Novel coronavirus: experts on air quality and infectious diseases join forces to look for answers
Since the start of the outbreak of the novel coronavirus, which causes COVID-19, there have been questions in the Netherlands about a potential connection between livestock farming, air quality, and the spread of this disease. We still do not have the answers, but experts in a wide range of sectors, from infectious diseases and zoonoses to health and the environment, are working together to compile more knowledge in this area.
Joke van der Giessen, veterinary microbiologist at RIVM and programme leader of the VGO-III research programme on livestock farming and the health of local residents, says, “The first outbreak of COVID-19 was in the province of Brabant, and then shifted more towards north-eastern Brabant, which has a high concentration of livestock farming. That area was also hardest hit by the outbreak. It is the same area where Q fever ran rampant during that outbreak. So there were questions about that – in Parliament, from journalists and from the public. ‘Can it be coincidence that it is hitting hardest in north-eastern Brabant? Is there a connection between air quality and livestock farming?’ Well, we do not know yet.”
“We do know that right before the outbreak, the province of Brabant celebrated Carnival. In any case, such large gatherings are a known vector for virus transmission. Infectious diseases spread easily through large groups of people who are partying. At the request of two government ministries – Agriculture, Nature & Food Quality, and Health, Welfare & Sport – we published a policy paper exploring what studies might enable us to answer these questions.”
Air quality and health
Van der Giessen is working on this subject in collaboration with Miriam Gerlofs-Nijland, an expert on air quality and health, particularly specialising in toxicology. That is one of the advantages of having a wide range of disciplines under one roof at RIVM. “In areas with high air pollution, we see increased mortality rates,” says Gerlofs-Nijland. “That has been common knowledge for some time, and is completely unrelated to the novel coronavirus. For example, air quality affects the lungs. When the air quality is poorer, pneumonia is more common. Air pollution research tends to ask: is the concentration of air pollutants within the legal limits? We look at air pollution from a public health perspective.”
“When the air quality is poorer, pneumonia is more common.”
A Harvard University study showed that people living in areas with higher air pollution had a significantly increased risk of death from COVID-19. Joke van der Giessen and Miriam Gerlofs-Nijland see this as an indication, but not as direct evidence in itself: “This Harvard study is an ecological study. That means that it offers indications that there might be something there, but it does not prove a connection.”
Focus on people with respiratory sensitivity
At the beginning of this year, even before the COVID-19 outbreak, the Dutch government signed a new accord with the provinces and municipal authorities: the Clean Air Agreement. “It contains a whole range of measures to achieve cleaner air,” says Gerlofs-Nijland. “The Clean Air Agreement devotes special attention to risk groups, like people with genetic predisposition or extra sensitivity to pulmonary diseases, as well as to people who are exposed to high concentrations. The goal of the Agreement is to achieve an improvement in health outcomes of at least 50% in 2030 over 2016 for domestic sources.”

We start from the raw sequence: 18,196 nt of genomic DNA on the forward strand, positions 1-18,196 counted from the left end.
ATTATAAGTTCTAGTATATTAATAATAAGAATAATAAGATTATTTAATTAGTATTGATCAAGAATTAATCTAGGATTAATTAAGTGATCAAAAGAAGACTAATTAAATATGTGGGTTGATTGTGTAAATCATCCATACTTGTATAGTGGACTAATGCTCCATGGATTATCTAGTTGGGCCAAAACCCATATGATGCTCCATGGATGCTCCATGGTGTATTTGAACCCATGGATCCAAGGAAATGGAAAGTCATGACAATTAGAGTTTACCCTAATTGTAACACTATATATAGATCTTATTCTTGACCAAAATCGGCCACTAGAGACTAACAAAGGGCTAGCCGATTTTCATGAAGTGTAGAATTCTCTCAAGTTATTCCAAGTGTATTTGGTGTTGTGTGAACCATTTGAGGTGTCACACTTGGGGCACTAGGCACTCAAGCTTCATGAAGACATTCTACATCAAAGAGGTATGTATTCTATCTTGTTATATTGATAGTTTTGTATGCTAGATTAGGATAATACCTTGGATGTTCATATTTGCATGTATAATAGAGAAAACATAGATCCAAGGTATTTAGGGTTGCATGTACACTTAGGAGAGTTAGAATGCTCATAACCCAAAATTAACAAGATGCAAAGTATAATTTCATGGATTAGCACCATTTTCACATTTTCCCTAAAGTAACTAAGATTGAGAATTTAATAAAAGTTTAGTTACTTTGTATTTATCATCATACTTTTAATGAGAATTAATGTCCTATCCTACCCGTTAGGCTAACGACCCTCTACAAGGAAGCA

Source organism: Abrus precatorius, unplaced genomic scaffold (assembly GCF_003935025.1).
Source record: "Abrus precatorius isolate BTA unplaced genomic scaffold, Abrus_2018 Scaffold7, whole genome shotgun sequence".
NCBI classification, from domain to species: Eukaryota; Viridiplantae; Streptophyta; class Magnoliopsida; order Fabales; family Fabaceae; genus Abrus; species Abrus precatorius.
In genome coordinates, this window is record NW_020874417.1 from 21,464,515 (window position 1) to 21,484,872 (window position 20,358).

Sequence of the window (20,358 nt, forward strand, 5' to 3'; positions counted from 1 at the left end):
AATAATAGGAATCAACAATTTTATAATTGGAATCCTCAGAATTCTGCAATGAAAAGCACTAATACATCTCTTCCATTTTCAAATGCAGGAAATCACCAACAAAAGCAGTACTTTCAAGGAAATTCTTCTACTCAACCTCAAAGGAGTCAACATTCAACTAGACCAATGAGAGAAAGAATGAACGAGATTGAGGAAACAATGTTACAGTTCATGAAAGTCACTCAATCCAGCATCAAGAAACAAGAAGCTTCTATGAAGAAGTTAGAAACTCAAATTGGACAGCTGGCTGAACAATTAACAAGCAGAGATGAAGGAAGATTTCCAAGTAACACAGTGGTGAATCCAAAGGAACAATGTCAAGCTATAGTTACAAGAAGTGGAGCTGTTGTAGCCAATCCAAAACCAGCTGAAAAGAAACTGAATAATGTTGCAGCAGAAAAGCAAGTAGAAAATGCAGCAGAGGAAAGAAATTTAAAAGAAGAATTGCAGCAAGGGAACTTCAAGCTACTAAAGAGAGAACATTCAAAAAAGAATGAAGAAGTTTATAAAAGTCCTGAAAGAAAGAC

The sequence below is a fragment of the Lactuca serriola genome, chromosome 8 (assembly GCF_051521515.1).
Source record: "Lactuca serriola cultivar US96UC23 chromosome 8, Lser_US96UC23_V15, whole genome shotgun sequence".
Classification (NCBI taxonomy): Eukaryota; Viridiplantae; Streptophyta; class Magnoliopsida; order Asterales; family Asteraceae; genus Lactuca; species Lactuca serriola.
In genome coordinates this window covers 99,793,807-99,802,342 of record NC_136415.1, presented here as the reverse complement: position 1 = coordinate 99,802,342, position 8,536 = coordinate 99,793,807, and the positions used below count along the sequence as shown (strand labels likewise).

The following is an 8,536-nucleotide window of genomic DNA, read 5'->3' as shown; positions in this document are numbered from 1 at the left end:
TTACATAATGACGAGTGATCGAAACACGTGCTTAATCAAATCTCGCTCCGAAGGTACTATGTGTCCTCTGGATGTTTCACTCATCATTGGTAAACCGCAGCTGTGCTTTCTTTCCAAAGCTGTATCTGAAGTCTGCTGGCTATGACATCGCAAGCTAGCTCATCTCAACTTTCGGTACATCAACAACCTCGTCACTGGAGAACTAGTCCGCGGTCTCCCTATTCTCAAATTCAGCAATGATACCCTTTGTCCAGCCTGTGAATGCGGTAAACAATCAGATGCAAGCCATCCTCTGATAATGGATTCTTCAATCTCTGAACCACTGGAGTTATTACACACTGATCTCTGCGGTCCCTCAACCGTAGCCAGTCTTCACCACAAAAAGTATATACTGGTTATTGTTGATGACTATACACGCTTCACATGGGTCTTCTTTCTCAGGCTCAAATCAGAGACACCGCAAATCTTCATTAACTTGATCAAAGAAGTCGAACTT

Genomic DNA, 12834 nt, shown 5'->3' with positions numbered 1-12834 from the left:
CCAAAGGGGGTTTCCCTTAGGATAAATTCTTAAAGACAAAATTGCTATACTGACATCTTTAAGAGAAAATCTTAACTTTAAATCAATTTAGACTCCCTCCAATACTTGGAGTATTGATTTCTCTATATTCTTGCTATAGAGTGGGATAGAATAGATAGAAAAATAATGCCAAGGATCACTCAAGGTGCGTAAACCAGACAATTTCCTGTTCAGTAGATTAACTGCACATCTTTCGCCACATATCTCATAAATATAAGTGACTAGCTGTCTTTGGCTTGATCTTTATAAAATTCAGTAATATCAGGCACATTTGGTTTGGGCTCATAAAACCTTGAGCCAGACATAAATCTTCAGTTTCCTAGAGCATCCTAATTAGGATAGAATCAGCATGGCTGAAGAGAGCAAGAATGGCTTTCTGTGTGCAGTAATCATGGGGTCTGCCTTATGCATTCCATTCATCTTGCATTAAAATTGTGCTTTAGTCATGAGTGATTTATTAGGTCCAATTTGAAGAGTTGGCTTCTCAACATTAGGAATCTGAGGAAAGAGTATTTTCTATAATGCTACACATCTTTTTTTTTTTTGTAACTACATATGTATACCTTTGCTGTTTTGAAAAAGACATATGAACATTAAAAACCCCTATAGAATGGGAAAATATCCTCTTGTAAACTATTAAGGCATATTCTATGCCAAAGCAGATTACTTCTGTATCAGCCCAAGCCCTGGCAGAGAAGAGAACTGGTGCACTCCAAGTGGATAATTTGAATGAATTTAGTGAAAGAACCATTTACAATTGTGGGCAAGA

“We look at air pollution from a public health perspective.”
Better air quality due to lockdown?
Other questions about air quality and the novel coronavirus were also addressed by the RIVM Centre for Environmental Quality. Senior scientist on air quality and climate change Guus Velders says, “Did the lockdown measures have a demonstrable effect on air quality? That is a question that came up fairly quickly, triggered by the first satellite images from China which showed that NO2 concentrations had decreased considerably as traffic and industrial activities almost disappeared during the lockdown. Satellite photos also showed an improvement in NO2 concentrations in the Netherlands, but it was not immediately possible to say how big of an effect the lockdown measures had".
"We are now doing a broader analysis. What is natural variation – in other words, how much do we attribute to the weather conditions, and what can be attributed to the lockdown measures? If the measures stay in place, any effects will become more clearly apparent in our measurements as time goes on.”
As this suggests, for the time being there are more questions than answers about air quality and the spread of COVID-19. Van der Giessen and Gerlofs-Nijland coordinated the policy paper, consulting with a great many experts to identify various areas for potential research. Some of this exploratory research could be carried out within the existing VGO consortium, explains Van der Giessen. “VGO-III, the programme on livestock farming and health of local residents, is set up to collect more knowledge about the health of people living in the vicinity of livestock farms. In recent years, we have seen an increase in pneumonia occurring near goat farms – but we do not know why.
We are set to launch a study on the causes of pneumonia around goat farms, probably in September. Many GPs in north-eastern Brabant are participating, conducting widespread diagnostics on patients with pneumonia. Of course, that research is not related to the novel coronavirus, because the pneumonia cases started long before the COVID-19 outbreak.”
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